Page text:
In fact, 80% of these incidents are actually caused by the pedestrian. Many of these fatal crashes are results of:

·        Failure to walk in crosswalks or obey crosswalk signals

·        Distracted walking

·        Failure to look both ways

·        Wearing dark clothing while walking at night

You might be even more surprised to know that 60% of those killed last year in pedestrian-vehicle crashes were over the age of 40. That’s right, we’re not just talking about distracted students or young children; most pedestrian infractions are committed by adults.

Tragically, in recent years, Baltimore County is experiencing a significant increase in the number of serious pedestrian crashes. Each year, the Baltimore County Police and Fire Departments respond to about 420 pedestrian-vehicle crashes - that’s more than one accident every day, on average! In 2013, the number of fatal crashes in Baltimore County increased more than in the last five years.

Though pedestrian related crashes are prevalent throughout Baltimore County, there are particular areas where rates are higher, such as Liberty Road in Randallstown, York Road in Towson, and Merritt Boulevard in Dundalk.  Each of these areas has high volumes of traffic, which can result in greater chances of injury. There are also large numbers of pedestrian crashes near bus stops, as pedestrians can sometimes focus more on making the bus or rushing home than on their own safety.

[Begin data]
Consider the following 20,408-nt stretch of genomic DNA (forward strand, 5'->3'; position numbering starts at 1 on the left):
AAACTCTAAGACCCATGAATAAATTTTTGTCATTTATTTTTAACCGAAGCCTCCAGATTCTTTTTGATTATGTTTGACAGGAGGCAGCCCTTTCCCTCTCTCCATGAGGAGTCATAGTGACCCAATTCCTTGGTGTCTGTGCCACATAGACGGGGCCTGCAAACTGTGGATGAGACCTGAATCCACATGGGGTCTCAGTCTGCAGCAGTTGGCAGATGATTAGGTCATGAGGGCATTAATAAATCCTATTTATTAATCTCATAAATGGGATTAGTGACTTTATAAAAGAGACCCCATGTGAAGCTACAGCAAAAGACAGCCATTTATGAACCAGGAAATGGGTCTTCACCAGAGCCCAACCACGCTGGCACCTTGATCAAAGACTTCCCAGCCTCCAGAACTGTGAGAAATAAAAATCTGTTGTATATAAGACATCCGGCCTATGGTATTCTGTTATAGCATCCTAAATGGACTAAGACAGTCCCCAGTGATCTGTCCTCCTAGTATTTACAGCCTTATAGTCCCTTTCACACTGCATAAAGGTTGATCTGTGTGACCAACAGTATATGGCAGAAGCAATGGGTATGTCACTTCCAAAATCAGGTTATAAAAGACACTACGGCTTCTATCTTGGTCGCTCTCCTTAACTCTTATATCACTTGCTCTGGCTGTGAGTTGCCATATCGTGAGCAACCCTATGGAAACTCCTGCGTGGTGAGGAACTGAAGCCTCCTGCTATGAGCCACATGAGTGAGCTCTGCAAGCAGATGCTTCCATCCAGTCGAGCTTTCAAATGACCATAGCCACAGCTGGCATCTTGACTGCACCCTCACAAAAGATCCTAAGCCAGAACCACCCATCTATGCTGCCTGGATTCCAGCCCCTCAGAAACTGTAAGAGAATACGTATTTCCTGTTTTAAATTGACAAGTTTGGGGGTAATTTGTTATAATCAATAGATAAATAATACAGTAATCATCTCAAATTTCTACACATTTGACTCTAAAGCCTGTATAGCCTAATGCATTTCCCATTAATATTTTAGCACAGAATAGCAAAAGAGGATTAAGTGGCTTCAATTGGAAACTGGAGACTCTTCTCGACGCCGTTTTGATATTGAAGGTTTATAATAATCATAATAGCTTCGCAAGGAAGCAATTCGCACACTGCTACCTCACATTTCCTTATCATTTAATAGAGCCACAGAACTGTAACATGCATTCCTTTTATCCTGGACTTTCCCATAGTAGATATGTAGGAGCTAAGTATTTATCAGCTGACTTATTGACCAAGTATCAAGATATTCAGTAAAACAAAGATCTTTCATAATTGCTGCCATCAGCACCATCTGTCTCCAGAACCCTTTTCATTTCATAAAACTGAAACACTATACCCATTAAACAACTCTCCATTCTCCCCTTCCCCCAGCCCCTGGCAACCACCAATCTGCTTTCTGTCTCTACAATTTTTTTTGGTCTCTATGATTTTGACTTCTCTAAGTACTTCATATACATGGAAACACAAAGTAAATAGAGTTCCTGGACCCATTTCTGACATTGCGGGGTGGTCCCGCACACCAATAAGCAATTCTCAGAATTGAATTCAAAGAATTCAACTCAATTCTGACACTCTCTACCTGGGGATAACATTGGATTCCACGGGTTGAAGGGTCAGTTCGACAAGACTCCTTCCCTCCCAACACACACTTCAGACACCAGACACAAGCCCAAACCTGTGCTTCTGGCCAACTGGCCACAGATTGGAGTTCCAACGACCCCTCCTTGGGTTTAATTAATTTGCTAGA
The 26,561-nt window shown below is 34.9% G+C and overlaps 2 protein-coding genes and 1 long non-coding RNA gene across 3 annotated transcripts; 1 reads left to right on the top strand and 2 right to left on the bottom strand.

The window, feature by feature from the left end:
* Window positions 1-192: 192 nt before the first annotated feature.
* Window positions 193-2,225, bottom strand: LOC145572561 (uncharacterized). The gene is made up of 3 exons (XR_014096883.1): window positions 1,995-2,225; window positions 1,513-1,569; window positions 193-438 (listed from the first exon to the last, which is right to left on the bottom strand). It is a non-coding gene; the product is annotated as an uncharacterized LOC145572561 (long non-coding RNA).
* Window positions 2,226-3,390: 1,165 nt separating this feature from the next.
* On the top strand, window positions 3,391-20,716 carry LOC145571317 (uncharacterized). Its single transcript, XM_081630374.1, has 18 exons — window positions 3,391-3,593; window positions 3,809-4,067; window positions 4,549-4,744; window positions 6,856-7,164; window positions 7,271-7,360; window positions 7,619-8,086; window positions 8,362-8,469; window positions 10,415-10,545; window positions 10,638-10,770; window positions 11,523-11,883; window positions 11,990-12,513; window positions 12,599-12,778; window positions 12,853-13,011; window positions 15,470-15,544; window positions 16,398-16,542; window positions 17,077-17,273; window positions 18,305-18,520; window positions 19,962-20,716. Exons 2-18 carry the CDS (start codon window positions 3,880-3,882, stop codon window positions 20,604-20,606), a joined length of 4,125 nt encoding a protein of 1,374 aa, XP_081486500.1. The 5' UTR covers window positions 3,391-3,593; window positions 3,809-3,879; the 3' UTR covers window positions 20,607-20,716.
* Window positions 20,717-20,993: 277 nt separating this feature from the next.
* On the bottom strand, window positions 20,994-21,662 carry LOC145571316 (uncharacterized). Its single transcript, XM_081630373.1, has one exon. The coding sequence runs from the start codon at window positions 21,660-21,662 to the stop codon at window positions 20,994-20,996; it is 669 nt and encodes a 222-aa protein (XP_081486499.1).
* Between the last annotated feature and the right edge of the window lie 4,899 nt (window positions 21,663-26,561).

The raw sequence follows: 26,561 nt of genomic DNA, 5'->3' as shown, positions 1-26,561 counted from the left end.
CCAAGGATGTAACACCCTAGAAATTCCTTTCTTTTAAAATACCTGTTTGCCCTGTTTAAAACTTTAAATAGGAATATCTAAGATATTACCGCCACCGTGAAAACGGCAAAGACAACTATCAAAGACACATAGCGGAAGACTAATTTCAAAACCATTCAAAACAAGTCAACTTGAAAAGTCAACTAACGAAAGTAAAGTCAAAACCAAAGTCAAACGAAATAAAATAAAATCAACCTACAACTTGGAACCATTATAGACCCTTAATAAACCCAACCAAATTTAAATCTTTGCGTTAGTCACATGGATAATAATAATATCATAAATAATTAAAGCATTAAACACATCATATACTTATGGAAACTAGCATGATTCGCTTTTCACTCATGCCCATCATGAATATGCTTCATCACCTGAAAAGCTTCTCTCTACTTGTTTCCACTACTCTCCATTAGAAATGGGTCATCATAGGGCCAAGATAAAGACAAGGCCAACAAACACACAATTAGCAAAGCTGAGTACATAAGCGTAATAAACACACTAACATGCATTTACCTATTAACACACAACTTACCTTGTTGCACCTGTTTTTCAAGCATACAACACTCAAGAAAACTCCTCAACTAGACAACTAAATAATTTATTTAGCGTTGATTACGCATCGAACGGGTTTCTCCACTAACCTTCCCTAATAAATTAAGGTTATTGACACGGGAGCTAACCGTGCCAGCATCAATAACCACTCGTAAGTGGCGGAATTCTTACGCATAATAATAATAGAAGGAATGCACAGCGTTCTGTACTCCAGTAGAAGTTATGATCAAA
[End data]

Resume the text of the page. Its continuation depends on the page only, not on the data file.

With the drastic increase in pedestrian accidents in the last few years, Baltimore County is launching a “Heads Up! Walk Safe” public awareness campaign, focusing on four simple reminders:

·        Obey the Law: always cross at a crosswalk or intersection

·        Avoid Distractions: put away the cell phones and other electronic devices while crossing

·        Be Visible: when walking or running at night, wear bright colors

·        Be Aware: be mindful of your surroundings and know when a vehicle is approaching

Find out more on the County’s Walk Safe web page. On behalf of our fellow first responders, please walk safely and don’t be our next crash victim!

Edited by Justin Tucker, Baltimore County Office of Communications Intern